This story told by Chief Lost Feather is similar to a legend that is recorded among the Sioux. Although the Sioux are generally associated with peoples originating around the Ohio River basin and the Great Lakes, they were related to tribes that migrated extensively throughout the central plains area from Arkansas to Canada.
Both the Quapaw and the Osage belonged to the Siouan language group, which presents the possibility that visitors from one of these tribes could have introduced the story in the Hot Springs area where it became associated with West Mountain.
A secret, mystic cave hidden somewhere on West Mountain has been the home for many centuries of an old woman who lives there with her dog.
The old woman spends her time diligently weaving a beautiful rug from pine needles that she has collected in the forest. Her dog spends his time napping in a corner of the cave and watching his mistress through narrow slits in his eyes.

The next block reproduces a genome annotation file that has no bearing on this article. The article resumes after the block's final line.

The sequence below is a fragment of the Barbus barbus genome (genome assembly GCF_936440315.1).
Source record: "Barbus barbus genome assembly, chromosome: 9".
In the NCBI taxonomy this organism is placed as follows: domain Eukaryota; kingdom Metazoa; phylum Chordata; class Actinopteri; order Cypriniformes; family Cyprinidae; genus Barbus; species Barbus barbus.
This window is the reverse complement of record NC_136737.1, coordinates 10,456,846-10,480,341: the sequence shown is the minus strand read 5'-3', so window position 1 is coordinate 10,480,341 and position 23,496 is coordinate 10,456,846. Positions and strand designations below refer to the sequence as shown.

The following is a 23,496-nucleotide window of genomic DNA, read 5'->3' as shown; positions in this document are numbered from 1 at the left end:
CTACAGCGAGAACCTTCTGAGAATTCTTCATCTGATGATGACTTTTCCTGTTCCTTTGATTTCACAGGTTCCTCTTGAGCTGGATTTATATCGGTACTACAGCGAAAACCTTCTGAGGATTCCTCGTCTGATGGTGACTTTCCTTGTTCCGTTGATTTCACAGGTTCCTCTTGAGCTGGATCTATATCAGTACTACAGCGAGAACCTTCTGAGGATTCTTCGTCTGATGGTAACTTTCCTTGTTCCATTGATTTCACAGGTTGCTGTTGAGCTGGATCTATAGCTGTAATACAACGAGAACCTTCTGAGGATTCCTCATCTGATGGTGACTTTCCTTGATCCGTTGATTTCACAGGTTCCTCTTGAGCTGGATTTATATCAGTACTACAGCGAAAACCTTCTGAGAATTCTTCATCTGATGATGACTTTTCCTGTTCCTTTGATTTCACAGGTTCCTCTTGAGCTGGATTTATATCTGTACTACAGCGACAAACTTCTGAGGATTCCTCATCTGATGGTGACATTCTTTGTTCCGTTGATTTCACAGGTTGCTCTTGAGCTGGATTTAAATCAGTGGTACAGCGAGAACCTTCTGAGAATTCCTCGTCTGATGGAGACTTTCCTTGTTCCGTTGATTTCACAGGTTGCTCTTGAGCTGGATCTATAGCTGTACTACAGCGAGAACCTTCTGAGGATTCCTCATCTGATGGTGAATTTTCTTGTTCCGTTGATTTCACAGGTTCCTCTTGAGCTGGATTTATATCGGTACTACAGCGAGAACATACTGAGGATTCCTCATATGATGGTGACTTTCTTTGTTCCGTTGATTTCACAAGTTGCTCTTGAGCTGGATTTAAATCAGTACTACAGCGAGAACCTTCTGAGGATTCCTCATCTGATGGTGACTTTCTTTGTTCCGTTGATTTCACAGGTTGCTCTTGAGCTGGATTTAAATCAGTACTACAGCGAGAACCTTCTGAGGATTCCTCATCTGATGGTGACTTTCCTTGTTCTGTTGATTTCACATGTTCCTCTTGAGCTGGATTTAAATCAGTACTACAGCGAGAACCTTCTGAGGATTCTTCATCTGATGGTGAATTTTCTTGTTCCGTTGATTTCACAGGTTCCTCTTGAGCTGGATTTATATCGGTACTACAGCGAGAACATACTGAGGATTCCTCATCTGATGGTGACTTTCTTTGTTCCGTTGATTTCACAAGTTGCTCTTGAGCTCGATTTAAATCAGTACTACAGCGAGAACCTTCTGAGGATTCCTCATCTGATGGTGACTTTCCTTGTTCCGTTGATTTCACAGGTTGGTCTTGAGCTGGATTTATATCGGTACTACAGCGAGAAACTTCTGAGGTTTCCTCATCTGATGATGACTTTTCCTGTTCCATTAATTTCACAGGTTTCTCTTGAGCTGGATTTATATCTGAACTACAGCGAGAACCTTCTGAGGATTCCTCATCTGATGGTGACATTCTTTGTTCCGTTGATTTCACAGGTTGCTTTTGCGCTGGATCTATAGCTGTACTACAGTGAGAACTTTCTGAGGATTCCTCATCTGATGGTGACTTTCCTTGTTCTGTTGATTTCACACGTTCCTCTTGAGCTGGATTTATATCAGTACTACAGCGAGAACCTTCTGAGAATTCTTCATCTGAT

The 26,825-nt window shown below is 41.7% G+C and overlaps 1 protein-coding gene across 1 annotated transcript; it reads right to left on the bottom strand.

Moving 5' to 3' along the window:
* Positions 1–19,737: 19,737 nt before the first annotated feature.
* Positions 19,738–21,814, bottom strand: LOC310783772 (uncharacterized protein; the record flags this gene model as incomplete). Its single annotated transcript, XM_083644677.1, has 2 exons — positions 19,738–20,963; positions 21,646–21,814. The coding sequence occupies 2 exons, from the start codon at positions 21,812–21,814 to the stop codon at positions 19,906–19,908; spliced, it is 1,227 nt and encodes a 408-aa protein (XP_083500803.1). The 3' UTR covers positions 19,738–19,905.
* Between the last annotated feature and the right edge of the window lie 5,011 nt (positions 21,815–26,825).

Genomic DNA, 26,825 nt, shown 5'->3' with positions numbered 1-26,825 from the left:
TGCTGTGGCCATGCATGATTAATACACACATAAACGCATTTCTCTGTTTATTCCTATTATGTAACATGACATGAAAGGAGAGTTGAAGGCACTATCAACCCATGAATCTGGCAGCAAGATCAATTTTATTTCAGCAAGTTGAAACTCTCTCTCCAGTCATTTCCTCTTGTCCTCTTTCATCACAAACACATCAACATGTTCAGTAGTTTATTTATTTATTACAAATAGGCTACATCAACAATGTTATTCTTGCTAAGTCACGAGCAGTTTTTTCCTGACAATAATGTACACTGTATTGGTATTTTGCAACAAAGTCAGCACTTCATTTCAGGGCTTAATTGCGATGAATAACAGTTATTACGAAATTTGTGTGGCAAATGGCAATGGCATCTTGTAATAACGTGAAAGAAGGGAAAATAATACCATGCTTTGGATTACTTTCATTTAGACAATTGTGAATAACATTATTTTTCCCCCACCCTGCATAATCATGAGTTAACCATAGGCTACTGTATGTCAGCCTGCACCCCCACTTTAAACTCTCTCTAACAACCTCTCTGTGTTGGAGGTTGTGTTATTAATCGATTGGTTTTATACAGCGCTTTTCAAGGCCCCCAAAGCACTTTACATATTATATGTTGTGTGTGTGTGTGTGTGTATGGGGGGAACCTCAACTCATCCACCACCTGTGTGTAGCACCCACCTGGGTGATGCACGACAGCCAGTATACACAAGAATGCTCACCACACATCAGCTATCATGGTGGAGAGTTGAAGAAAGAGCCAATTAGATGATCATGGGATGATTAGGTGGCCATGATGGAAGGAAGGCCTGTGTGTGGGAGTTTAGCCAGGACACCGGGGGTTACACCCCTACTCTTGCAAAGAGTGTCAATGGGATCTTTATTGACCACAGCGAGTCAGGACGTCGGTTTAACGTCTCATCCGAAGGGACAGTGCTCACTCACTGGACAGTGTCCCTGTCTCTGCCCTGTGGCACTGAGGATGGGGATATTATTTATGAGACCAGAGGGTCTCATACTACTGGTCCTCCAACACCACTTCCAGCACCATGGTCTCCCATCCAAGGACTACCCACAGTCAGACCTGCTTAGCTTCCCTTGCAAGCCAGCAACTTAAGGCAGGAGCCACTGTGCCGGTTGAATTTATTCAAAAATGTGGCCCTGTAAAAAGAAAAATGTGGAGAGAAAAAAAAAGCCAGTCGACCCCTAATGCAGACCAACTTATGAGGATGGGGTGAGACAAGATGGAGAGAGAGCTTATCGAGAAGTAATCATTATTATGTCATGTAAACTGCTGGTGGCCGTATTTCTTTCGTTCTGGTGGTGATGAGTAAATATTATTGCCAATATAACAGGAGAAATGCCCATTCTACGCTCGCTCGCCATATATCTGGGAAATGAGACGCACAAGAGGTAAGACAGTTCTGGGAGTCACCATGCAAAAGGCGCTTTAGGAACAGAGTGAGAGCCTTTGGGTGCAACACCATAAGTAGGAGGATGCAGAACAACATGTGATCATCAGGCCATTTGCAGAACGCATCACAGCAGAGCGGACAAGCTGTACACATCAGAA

From time to time, the old woman lays down her rug and goes to stir the soup she keeps cooking in a clay pot over a fire at the mouth of the cave. When she does this, the dog creeps out of his corner and, taken the rug in his jaws, shakes it until he has unraveled a part of it.
When the old woman returns to her work, she patiently tries to restore the damaged rug and resumes her weaving, but soon she must again attend to the soup that boils in her pot. Each time she leaves the rug, the sly old dog again ravels as much or more than she has been able to complete at the last sitting.
Thus, down through the years, the two have continued their ritual of weaving, raveling, and reweaving, but the rug never grows any larger. This is a good thing, for if ever the rug is finished, the world as we know it will come to an end.
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